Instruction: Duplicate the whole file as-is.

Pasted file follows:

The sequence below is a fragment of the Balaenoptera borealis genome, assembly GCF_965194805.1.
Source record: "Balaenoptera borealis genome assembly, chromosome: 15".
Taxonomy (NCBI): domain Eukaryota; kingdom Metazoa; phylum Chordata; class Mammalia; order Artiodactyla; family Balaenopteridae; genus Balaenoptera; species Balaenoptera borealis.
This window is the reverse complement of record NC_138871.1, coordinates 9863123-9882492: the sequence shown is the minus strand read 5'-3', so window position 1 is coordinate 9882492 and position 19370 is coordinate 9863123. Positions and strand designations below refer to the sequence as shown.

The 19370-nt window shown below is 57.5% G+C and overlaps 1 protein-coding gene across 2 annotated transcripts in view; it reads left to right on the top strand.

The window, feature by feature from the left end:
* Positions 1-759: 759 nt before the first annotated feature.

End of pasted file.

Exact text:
The sequence below is a fragment of the Balaenoptera borealis genome, assembly GCF_965194805.1.
Source record: "Balaenoptera borealis genome assembly, chromosome: 15".
Taxonomy (NCBI): domain Eukaryota; kingdom Metazoa; phylum Chordata; class Mammalia; order Artiodactyla; family Balaenopteridae; genus Balaenoptera; species Balaenoptera borealis.
This window is the reverse complement of record NC_138871.1, coordinates 9863123-9882492: the sequence shown is the minus strand read 5'-3', so window position 1 is coordinate 9882492 and position 19370 is coordinate 9863123. Positions and strand designations below refer to the sequence as shown.

The 19370-nt window shown below is 57.5% G+C and overlaps 1 protein-coding gene across 2 annotated transcripts in view; it reads left to right on the top strand.

The window, feature by feature from the left end:
* Positions 1-759: 759 nt before the first annotated feature.